“We had maybe a half dozen to send,” Machen said. “That’s when I had to learn to put them on a truck because the guy that bought them called me and said, ‘you just don’t know how far the bus station is from where I live, and you don’t ship a product on a bus.’ It was a learning experience.”
Today, Machen keeps as busy as he wants to. He repairs rugs that are worth up to $25,000 each, installs his custom designs in high-end homes around the Southeast, and provides his services to large retailers when they need custom work.
All those clients have learned the truth of his saying, “if you can think it, we can design it.”
For his part, Mitchell remembers Terry Smith, one of his football coaches at Virginia High in Bristol, instilling in him the kind of discipline and motivation required to be an entrepreneur. An uncle who was a framing contractor helped him get a summer carpentry job right out of high school.
Kevin Garrett, the owner of Sideall Construction, took a liking to young Mitchell and kept him on summers while he went to East Tennessee State University. Work dried up in the 2008 recession, but Mitchell spent three more years at Home Depot where he learned more about the business.
He followed that up with a stint as an estimator and field superintendent for a home improvement company starting in 2011. But he always wanted to strike out on his own.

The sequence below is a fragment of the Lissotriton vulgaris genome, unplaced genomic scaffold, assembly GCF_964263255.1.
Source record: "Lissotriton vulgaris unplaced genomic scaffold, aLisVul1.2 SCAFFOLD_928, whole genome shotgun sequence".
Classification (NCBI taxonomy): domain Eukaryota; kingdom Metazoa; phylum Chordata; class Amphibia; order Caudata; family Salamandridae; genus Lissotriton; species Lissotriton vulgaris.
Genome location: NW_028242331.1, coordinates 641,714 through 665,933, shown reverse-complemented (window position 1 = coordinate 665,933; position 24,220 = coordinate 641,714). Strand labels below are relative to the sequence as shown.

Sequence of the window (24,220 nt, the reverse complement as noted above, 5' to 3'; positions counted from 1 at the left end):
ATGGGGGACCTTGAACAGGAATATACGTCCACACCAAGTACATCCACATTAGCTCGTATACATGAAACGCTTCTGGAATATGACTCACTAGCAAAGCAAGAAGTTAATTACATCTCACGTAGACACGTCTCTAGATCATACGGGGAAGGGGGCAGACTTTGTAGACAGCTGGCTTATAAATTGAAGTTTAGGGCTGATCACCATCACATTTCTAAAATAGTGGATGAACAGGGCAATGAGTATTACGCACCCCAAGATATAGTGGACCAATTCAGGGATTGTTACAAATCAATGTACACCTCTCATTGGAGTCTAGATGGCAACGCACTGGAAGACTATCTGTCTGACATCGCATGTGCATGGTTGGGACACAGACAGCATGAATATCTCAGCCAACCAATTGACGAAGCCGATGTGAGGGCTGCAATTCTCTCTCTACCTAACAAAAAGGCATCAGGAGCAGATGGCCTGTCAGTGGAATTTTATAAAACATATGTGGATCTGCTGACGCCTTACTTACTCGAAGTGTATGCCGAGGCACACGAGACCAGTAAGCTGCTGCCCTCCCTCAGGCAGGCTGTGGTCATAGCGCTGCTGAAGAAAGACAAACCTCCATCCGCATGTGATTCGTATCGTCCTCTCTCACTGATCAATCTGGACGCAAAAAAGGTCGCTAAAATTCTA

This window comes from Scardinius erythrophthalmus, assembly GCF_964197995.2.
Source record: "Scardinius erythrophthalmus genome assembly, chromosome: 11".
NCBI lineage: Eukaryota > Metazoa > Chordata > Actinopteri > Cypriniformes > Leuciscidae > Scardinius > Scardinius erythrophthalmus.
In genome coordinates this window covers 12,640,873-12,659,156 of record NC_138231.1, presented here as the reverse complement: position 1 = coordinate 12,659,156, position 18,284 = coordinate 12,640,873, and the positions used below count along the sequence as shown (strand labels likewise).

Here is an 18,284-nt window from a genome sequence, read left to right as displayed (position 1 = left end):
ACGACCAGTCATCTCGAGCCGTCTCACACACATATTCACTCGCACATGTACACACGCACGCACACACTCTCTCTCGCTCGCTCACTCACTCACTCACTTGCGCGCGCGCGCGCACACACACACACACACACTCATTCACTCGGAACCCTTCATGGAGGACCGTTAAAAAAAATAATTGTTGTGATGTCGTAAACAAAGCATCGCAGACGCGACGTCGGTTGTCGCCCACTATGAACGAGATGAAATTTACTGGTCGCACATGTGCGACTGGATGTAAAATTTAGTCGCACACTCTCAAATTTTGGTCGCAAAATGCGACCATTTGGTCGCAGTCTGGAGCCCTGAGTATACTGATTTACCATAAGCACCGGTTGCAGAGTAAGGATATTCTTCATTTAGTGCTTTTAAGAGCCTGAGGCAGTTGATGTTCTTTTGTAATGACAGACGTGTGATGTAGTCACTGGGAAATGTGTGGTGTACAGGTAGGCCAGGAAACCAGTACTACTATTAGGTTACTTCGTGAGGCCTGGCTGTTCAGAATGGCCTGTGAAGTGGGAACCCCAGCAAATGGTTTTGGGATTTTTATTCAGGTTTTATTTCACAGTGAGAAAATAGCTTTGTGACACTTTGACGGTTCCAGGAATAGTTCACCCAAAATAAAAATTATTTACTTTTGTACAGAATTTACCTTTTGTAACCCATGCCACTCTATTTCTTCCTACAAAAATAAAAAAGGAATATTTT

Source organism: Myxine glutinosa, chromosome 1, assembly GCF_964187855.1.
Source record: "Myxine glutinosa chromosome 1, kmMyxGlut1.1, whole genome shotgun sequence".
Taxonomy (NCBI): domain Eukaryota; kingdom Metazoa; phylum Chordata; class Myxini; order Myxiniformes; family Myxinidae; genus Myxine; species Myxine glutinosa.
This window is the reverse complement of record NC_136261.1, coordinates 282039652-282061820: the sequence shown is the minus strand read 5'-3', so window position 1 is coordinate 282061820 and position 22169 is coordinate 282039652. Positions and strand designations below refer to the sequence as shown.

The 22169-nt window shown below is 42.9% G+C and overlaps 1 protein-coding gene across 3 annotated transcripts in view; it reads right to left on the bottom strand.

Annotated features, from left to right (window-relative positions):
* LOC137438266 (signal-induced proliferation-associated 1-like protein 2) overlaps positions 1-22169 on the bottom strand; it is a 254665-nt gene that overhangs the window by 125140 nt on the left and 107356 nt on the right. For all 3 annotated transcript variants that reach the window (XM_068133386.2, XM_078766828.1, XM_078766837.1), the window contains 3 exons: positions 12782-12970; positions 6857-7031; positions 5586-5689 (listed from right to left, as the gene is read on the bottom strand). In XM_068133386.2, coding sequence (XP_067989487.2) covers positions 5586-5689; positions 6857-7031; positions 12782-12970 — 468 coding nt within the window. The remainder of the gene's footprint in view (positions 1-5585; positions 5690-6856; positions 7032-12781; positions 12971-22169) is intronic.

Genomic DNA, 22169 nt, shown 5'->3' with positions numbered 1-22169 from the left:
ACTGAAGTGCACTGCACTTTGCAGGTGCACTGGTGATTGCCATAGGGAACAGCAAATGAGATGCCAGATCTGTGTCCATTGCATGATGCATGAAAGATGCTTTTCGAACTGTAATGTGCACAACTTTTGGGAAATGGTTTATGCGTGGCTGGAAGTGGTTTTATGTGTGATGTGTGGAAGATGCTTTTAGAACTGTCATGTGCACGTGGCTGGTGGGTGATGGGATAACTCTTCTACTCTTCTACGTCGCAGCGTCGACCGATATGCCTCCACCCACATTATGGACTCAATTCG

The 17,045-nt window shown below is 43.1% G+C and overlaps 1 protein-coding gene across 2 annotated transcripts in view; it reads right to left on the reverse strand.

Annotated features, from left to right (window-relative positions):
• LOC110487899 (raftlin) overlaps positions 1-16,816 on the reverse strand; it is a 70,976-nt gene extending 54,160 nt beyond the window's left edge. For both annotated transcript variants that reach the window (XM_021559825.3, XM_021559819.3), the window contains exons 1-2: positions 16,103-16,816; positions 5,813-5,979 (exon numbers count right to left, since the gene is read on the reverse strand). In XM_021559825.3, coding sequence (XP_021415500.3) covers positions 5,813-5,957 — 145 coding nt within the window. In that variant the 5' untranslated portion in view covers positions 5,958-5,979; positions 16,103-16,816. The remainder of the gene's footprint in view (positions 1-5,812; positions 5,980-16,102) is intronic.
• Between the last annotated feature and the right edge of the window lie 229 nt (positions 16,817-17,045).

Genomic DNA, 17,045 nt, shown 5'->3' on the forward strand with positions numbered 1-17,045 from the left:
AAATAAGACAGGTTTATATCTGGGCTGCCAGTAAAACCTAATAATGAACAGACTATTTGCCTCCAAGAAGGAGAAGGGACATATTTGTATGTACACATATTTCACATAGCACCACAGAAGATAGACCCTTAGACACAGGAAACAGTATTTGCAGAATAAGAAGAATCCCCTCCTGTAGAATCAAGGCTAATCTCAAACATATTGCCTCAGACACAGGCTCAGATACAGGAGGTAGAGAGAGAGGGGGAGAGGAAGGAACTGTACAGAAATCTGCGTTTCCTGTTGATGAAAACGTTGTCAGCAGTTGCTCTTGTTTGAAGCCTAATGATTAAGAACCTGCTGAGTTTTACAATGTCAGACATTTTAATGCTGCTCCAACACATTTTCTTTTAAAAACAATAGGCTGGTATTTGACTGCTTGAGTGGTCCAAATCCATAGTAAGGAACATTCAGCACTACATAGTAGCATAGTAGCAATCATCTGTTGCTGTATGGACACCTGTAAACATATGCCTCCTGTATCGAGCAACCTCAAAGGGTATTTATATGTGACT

“I just quit one day,” Mitchell said. “My wife was shocked and kind of nervous, but I already had my plan put together on what I wanted — I had the vision for the company in general.”
Mitchell took out a home equity loan, bought a truck for $10,000 and began the slow process of building the business. He started with small jobs, but as Technically Aesthetic’s reputation grew, larger jobs trickled in.
Now the company has three additional employees who oversee projects as large as custom homes and commercial jobs. Technically Aesthetic’s revenues tripled in a year to seven-digit territory in 2018 and kept above that mark last year.
Progress, with work still to do
“It’s 2020, so it’s not as hard for a minority-owned business to begin and to succeed,” Mitchell said. “My two boys, my plan is to leave them with something that they can build on. They’ll have that opportunity, whereas I didn’t have that opportunity and previous generations didn’t have that same opportunity.”
Nonetheless, Mitchell said, “I can’t say (race) is not a factor, but it’s more of a factor I choose to ignore if it is there.”
Mitchell said though he can’t point to anything blatant, “I think any person of color can testify that there’s a vibe that you can get from people that really leads you to believe that they’re uncomfortable dealing with you.
“Especially as a black-owned business I feel like I have to act a certain way, because if I don’t I’ll be perceived a certain way.”
Machen said though he experienced almost know overt prejudice even as a child in Elizabethton, “even in this day and time, it’s still there.” Now nearing the twilight of his career, Machen said he takes the approach embodied in the name of his business: Agape Carpet & Rug Specialist.
“If we all pull together and just be who you are, and be who you are in Christ — that’s what agape means, the name of my company is God’s unconditional love — and that’s the gist of everything.”